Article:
The Rage Against the Machines

When users encounter software that is too human-like, they respond to it like they sometimes do to annoying people. No one wants to work alongside a paranoid or neurotic computer that asks, "Are you sure? Have you changed our mind?" about every step you take.

A survey conducted recently in Britain revealed a shocking social phenomenon: Innocent computers are abused, verbally and sometimes physically, by their users on a daily basis. The new survey confirmed the findings of a previous study, conducted in 2001, in which it was revealed that one in every four computers takes a physical beating from its British owner, who is generally perceived as cold and collected.

The first response to the survey is ridicule. Is there anything dumber than hitting a machine? Does sending your computer's mother to hell help you find the document that was erased? Although the answers to both questions are, of course, no, it is surprising to find out just how many users resort to this strategy. The phenomenon is so widespread, it even has a name - "PC rage" - and the anger is uncontrollable: According to the survey, two in every four Britons are in the habit of angrily smashing a fist down on their keyboard in an effort to cause the computer "to do something."

In recent years, hundreds of scientists have been working on ways to overcome the phenomenon, which stems from profound frustration, by making computers more human. The assumption on which these efforts are based is that it is difficult for people to communicate with an emotionless machine and therefore a computer with human-like characteristics will be a more pleasant computer. A brief review shows, however, that much of the software currently on the market is overly human, making some of it so intolerable that the only possible response to its actions is to scream helplessly in the direction of the monitor while uncontrolably smashing the keyboard into bits.

The starkest example of human-like software are the anti-virus programs, which serve as digital security guards posted at the entrance to the computer. Every file that wants to enter is required to assume the position - hands raised and legs spread - and wait for the guard to frisk it and scan it for dangerous viruses. Like real-life metal detectors, those of the anti-virus programs are not immune to errors either. Sometimes they sound alerts for no reason; and sometimes armed terrorists get through the door.

The problem starts when the software begins to behave like a guard who has been through a trauma. This happens, for the most part, with recently installed anti-virus programs. They are still green in the field and suspect everyone; every file is a potential saboteur; and their paranoia makes using the computer intolerable.

Another type of software that exhibits a well-known human characteristic - revenge - is the firewall. This security software checks the electronic transmissions relayed to and from the computer and hunts out attempts at unauthorized infiltration. Many firewall programs turn out to be infuriating, and many users tend to uninstall them after a short while. But they take revenge. Sometimes, when they are removed from the computer, they leave behind an innocent definition that informs the computer to shut all its gates: From now, not a single bit of data is allowed in or out.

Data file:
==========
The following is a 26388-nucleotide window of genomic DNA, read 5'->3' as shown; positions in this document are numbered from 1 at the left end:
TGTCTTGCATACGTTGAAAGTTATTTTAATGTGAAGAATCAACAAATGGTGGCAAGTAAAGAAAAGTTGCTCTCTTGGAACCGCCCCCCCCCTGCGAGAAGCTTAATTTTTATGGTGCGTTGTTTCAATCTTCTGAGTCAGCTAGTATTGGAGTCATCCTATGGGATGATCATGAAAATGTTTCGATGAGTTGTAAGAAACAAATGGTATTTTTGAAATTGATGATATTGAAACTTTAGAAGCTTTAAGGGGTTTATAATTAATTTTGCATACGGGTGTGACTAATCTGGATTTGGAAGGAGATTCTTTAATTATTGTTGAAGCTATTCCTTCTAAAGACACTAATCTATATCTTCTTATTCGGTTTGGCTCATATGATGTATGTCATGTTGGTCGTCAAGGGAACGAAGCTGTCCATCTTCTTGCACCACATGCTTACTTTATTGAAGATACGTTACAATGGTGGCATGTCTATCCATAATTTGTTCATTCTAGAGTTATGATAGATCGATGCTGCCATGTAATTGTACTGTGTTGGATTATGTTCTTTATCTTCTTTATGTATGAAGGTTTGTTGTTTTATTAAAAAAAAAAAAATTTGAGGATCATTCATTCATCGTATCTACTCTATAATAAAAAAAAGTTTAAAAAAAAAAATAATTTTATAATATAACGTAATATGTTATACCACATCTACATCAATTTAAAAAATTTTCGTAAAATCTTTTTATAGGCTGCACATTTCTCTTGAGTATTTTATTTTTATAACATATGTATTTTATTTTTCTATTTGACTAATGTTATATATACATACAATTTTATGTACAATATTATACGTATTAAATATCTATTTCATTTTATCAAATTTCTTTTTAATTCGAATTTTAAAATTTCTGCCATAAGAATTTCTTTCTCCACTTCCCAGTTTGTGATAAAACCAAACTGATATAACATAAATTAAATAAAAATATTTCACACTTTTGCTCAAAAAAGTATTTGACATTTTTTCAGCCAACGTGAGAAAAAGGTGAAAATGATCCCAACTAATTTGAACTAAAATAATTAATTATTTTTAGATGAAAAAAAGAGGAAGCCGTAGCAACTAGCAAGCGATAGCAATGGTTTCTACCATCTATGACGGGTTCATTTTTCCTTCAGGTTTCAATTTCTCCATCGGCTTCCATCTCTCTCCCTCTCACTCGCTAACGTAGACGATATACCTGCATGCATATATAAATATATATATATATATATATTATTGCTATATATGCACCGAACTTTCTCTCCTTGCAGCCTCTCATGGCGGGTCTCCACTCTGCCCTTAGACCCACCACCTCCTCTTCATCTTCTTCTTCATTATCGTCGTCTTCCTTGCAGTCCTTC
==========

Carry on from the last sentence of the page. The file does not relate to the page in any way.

The creators of the third movie in "The Lord of the Rings" trilogy developed a way of moving 200,000 digital characters across the screen in one of the film's most spectacular battle scenes. To create a realistic battle scene, the program that controlled the characters allowed each to take decisions in an intelligent, almost human manner. But there was a problem: The human-like characters made an extraordinary decision - they fled the battlefield. "For two years, our biggest problem was that we were unable to make the computer stupid enough to stop the characters from running away," said Richard Taylor, the man who wrote the code for the software.

Microsoft tried in the past to make its word-processing program, Word 97, more human-like. It added an application named "Clippy" - in keeping with its paper-clip form - whose sole purpose was to try to guess what the user was about to do and what problem he had encountered. The aggravation levels aroused worldwide as a result of Clippy's pestering were unprecedented.

Clippy behaved like an annoying waiter who doesn't stop asking questions. Every time you shut him down, he would pop up again; each time you were sure you had answered all his questions, he found another issue to discuss with you.

Microsoft did away with Clippy in its subsequent version of Word, admitting that the attempt to make the program more human-like had been a dismal failure.

The truth is, the attempt wasn't a failure at all. Clippy was simply too human, with his infuriating humanness expressed in an uncompromising will to help, when all the average user wants is for the computer to leave him alone.

Perhaps this is the very point in a nutshell: When users encounter software that is too human-like, they respond to it like they sometimes do to annoying people. No one wants to work alongside a paranoid or neurotic computer that asks, "Are you sure? Have you changed our mind?" about every step you take.

All we need is a piece of metal with some silicon that knows how to do what it is told when it is told.